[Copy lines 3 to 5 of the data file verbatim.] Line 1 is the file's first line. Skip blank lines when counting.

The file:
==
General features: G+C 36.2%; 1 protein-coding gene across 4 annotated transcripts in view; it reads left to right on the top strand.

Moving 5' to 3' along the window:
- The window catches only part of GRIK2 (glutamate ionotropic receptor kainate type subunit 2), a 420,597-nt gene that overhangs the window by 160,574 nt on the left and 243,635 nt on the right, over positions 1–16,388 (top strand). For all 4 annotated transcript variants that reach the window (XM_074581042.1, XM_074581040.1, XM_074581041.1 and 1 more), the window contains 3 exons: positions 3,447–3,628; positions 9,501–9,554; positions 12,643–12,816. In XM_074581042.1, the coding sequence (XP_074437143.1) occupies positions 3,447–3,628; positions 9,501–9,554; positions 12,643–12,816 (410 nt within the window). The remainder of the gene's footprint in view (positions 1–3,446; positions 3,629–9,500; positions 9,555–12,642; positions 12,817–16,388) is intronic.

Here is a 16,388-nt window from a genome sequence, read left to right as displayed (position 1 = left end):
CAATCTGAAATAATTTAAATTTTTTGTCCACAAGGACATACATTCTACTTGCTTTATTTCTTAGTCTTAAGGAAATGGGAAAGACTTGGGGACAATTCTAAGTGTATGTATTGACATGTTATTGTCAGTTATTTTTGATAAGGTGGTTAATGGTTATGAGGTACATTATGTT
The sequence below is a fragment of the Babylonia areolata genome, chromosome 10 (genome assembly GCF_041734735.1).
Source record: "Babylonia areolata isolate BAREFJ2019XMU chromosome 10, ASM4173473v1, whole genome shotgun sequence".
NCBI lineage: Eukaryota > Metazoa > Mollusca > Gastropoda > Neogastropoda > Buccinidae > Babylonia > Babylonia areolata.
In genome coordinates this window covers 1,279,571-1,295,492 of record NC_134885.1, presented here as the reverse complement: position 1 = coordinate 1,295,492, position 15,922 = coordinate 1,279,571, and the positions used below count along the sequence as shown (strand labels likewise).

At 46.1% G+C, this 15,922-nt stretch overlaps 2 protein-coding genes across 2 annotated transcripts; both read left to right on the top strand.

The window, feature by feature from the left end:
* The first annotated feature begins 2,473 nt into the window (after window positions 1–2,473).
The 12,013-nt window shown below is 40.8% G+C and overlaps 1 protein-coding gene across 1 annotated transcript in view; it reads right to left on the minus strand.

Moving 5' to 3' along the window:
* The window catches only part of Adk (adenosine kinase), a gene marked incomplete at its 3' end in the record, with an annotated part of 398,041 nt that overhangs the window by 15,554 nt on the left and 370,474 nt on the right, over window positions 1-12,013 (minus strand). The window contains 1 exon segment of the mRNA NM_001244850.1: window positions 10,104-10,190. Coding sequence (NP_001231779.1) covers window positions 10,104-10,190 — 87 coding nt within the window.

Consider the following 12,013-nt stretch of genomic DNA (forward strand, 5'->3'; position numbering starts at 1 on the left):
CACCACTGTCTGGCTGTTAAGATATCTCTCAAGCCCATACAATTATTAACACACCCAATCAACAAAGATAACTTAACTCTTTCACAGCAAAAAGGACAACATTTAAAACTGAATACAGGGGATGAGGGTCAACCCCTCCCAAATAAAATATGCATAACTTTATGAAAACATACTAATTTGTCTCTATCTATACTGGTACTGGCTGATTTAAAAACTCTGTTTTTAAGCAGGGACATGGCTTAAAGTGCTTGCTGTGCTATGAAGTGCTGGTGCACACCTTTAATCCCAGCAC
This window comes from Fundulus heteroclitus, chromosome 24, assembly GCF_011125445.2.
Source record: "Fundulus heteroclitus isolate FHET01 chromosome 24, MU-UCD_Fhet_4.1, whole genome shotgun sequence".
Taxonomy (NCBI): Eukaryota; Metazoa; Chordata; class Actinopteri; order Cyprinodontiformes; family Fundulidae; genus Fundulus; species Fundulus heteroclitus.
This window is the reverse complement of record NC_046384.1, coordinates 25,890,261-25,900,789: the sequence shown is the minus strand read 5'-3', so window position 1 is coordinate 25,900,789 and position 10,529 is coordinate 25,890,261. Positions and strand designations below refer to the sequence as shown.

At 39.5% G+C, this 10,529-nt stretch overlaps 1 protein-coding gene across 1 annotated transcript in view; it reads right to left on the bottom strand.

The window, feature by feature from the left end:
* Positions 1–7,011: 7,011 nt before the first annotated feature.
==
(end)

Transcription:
- The window catches only part of GRIK2 (glutamate ionotropic receptor kainate type subunit 2), a 420,597-nt gene that overhangs the window by 160,574 nt on the left and 243,635 nt on the right, over positions 1–16,388 (top strand). For all 4 annotated transcript variants that reach the window (XM_074581042.1, XM_074581040.1, XM_074581041.1 and 1 more), the window contains 3 exons: positions 3,447–3,628; positions 9,501–9,554; positions 12,643–12,816. In XM_074581042.1, the coding sequence (XP_074437143.1) occupies positions 3,447–3,628; positions 9,501–9,554; positions 12,643–12,816 (410 nt within the window). The remainder of the gene's footprint in view (positions 1–3,446; positions 3,629–9,500; positions 9,555–12,642; positions 12,817–16,388) is intronic.

Here is a 16,388-nt window from a genome sequence, read left to right as displayed (position 1 = left end):
CAATCTGAAATAATTTAAATTTTTTGTCCACAAGGACATACATTCTACTTGCTTTATTTCTTAGTCTTAAGGAAATGGGAAAGACTTGGGGACAATTCTAAGTGTATGTATTGACATGTTATTGTCAGTTATTTTTGATAAGGTGGTTAATGGTTATGAGGTACATTATGTT